Jason P. Tank: Embracing slippery and messy conditions

Mar. 12—Investors are traveling through some messy conditions. After recent optimism about the Fed's progress on inflation, some doubts are creeping in. Emotional swings should be expected at this point in the cycle. For investors, this period calls for a higher degree of modesty than it does boldness.

To review, following the surge in inflation coming out of the pandemic, the Fed slowly woke up and then quickly started to raise interest rates. That process started almost exactly one year ago. To date, short-term rates have gone from 0% to 4.5%. The new consensus is for another 1% in hikes. That's certainly a lot for the economy to absorb.

But, interest rate hikes are a blunt tool that works on "long and variable lags." Their impact is back-loaded. It takes time for them to feed into the real economy. In contrast, the effect of interest rate hikes are front-loaded and immediately impact both stocks and bonds. The disconnect is often hard to reconcile for investors.

Let's put some numbers behind this disconnect. With the economy hanging in there throughout 2022, by October's low point stocks were down over 25% and bonds were off a whopping 15%. Since then, investors have clawed back almost half of their losses. With the future path of the economy still under intense debate, this level of market recovery can feel counterintuitive. But, remember, anticipated bad news is largely factored into financial markets. It always happens way ahead of reality.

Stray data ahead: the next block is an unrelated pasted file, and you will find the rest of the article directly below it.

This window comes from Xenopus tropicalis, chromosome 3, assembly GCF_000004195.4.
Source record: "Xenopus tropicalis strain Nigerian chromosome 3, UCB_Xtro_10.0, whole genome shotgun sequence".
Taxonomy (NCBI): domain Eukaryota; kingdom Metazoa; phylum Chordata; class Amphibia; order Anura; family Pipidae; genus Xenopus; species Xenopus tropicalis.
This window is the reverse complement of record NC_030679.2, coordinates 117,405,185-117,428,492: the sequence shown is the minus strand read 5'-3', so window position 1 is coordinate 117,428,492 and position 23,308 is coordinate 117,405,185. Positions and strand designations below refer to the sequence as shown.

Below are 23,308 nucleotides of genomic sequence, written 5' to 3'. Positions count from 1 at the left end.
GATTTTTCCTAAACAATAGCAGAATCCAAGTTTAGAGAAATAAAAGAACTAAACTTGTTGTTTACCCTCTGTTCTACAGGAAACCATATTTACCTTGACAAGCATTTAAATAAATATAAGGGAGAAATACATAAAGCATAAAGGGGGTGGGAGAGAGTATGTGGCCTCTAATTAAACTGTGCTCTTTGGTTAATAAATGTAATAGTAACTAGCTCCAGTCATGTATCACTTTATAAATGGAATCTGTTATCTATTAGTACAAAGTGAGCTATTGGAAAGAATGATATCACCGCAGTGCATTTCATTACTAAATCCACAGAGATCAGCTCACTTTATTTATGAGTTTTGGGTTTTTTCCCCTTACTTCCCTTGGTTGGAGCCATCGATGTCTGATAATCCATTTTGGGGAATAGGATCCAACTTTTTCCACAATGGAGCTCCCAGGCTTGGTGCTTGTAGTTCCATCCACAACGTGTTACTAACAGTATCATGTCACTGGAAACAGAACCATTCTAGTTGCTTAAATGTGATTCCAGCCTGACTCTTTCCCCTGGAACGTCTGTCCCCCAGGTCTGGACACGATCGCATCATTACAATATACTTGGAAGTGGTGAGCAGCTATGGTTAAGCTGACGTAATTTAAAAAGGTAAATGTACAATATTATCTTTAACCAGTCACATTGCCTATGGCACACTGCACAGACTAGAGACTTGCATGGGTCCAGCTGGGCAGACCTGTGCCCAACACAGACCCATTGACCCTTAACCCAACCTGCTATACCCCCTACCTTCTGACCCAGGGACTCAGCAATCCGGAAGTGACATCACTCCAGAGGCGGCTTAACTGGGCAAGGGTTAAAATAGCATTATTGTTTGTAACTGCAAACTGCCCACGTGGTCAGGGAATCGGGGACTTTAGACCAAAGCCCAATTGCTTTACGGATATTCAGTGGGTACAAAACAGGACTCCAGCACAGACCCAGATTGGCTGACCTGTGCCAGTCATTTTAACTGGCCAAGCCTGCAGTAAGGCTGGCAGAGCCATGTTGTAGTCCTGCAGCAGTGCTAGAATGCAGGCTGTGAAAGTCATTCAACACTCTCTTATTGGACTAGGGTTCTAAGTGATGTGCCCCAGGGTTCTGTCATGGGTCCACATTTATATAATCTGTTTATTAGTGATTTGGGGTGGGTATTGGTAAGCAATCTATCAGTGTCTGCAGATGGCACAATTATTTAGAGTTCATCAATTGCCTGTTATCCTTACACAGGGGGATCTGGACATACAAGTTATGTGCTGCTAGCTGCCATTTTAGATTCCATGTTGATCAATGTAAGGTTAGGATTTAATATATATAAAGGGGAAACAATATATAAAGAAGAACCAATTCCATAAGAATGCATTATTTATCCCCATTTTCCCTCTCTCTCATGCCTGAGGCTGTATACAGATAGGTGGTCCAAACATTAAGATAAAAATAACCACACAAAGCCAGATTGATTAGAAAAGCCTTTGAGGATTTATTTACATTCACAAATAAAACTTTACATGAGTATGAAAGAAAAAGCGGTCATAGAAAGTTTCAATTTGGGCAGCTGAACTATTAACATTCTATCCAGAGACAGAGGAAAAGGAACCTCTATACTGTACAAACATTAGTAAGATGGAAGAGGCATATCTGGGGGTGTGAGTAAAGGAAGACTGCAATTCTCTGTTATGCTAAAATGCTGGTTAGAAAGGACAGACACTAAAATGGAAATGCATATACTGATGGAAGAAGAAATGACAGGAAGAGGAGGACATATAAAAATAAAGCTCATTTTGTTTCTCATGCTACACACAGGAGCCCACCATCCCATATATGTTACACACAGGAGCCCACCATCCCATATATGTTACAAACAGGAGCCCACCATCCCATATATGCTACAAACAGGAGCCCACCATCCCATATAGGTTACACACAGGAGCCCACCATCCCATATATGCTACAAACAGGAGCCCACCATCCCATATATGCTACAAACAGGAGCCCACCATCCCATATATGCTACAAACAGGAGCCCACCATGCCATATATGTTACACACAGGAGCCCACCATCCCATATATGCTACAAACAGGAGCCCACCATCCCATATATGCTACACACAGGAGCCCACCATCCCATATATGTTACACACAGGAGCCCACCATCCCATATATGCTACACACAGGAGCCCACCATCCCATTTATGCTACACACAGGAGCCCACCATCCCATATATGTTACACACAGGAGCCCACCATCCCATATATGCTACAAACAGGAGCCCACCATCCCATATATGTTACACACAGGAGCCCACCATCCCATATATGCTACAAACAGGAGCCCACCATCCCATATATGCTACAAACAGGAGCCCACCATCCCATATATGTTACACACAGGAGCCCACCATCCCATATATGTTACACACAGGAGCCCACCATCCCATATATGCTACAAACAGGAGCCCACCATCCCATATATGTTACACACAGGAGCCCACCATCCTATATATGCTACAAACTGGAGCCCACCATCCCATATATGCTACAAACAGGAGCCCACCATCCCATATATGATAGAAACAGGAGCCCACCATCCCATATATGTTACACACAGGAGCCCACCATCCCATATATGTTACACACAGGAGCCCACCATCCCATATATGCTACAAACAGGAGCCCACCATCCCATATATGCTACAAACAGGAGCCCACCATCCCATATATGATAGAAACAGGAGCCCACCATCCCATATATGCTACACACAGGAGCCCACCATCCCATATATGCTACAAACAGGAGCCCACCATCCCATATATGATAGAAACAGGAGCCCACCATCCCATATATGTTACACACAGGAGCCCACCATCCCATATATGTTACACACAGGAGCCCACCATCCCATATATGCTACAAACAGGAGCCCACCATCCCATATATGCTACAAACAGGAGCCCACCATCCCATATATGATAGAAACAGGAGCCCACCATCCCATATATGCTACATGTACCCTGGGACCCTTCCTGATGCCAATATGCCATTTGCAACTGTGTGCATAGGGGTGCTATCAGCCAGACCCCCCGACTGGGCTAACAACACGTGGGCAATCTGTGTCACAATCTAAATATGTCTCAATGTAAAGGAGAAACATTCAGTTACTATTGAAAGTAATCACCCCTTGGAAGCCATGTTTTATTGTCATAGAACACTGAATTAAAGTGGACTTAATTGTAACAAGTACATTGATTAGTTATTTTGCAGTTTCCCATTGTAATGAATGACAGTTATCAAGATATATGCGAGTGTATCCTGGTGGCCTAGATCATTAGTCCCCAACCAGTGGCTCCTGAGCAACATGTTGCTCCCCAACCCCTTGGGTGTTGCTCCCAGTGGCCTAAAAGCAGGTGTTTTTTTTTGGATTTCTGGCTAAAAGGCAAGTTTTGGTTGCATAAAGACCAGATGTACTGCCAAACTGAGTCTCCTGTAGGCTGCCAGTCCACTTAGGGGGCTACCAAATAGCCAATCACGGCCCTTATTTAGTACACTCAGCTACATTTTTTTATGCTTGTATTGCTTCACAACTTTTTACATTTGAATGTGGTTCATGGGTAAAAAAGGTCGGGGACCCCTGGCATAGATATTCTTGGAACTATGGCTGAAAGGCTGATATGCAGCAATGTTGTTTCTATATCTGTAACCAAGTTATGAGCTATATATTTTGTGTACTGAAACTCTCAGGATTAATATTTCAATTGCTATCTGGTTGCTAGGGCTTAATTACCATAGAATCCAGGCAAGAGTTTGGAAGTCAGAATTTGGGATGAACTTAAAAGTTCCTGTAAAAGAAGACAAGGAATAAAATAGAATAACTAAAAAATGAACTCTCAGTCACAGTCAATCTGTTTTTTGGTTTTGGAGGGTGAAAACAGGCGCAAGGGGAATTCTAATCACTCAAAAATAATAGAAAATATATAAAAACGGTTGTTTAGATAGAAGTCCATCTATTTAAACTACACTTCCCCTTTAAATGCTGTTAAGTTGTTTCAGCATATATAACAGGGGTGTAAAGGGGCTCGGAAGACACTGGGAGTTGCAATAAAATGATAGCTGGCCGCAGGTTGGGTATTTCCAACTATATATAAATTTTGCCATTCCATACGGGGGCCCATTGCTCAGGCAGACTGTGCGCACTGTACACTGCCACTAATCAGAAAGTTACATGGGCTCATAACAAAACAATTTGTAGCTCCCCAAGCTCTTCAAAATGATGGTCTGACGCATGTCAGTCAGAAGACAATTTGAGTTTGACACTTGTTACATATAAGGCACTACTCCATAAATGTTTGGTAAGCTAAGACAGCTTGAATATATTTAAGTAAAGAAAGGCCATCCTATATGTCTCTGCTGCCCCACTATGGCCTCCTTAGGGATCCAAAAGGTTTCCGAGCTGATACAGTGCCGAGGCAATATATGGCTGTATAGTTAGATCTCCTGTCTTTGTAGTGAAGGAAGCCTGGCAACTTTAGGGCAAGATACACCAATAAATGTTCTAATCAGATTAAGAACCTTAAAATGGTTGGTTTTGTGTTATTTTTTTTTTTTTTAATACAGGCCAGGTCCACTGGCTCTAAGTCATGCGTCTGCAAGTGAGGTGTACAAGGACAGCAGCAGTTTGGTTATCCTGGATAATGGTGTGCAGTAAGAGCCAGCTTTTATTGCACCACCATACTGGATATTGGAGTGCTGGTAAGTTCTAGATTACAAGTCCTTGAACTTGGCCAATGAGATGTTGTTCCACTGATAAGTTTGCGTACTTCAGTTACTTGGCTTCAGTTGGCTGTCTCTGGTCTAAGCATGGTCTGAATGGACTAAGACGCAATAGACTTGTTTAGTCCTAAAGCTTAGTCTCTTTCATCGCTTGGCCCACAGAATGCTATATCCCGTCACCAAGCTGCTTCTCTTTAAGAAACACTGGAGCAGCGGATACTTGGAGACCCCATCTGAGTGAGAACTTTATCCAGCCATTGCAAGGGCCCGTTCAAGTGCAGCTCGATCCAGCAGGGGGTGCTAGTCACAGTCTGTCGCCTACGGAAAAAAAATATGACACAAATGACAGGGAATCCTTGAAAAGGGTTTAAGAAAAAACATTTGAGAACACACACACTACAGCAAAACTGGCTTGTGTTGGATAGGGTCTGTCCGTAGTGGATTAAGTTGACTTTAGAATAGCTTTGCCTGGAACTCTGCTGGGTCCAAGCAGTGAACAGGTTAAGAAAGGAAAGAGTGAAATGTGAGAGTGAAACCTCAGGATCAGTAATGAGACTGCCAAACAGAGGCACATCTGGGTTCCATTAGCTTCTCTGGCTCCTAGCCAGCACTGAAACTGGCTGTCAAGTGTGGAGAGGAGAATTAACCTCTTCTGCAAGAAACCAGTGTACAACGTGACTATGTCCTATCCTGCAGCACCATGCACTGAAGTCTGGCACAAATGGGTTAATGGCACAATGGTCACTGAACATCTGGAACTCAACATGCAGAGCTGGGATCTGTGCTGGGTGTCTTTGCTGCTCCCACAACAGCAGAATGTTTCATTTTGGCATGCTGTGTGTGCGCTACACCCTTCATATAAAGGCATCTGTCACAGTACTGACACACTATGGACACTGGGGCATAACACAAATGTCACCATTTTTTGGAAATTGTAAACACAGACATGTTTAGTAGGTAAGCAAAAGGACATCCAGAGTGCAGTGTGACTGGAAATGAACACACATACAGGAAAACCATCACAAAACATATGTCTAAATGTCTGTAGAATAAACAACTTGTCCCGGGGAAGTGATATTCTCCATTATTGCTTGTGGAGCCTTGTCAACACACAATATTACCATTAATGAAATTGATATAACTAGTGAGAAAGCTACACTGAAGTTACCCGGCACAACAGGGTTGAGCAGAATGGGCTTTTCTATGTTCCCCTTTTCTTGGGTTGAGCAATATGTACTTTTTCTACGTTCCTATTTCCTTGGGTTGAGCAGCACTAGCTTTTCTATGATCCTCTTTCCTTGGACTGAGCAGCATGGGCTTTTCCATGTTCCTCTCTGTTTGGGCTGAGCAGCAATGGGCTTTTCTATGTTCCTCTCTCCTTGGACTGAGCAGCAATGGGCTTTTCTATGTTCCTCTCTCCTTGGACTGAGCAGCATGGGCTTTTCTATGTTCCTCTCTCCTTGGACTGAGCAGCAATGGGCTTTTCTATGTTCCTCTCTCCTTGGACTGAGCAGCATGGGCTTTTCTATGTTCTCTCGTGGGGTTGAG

And, it's also true that the more uncertainty surrounding the future, the more volatile the markets will behave today. Picture someone struggling to find their footing on slippery terrain. With inflation not yet vanquished and with the delayed impact of the Fed's massive rate hikes, for the past six months we've definitely been walking in some sloppy conditions.

Nobody is certain of how things will play out for the economy in the near term. On one hand, a very reliable indicator of a recession has been the presence of an "inverted yield curve;" that is, where short-term rates are higher than long-term rates. That signal is flashing bright red. On the other hand, despite the Fed's huge rate hikes, the jobs picture remains awfully strong with a large imbalance of two available jobs for each job seeker. It's a true conundrum.

I'm currently leaning on the side that the Fed will push on the brakes too hard and for too long. This is their typical mistake. But, most importantly, the depth and duration of a possible recession are much harder to predict. Naturally, future stock and bond market performance heavily depends on those two factors. Given the slippery and messy conditions, some continued level of conservatism is still wise.

Jason P. Tank, CFA, CFP is the owner of Front Street Wealth Management, a purely fee-only advisory firm, and the founder of the Money Series, a nonprofit program committed to providing open-access to financial education for all. Contact him at (231) 947-3775, Jason@FrontStreet.com and www.FrontStreet.com.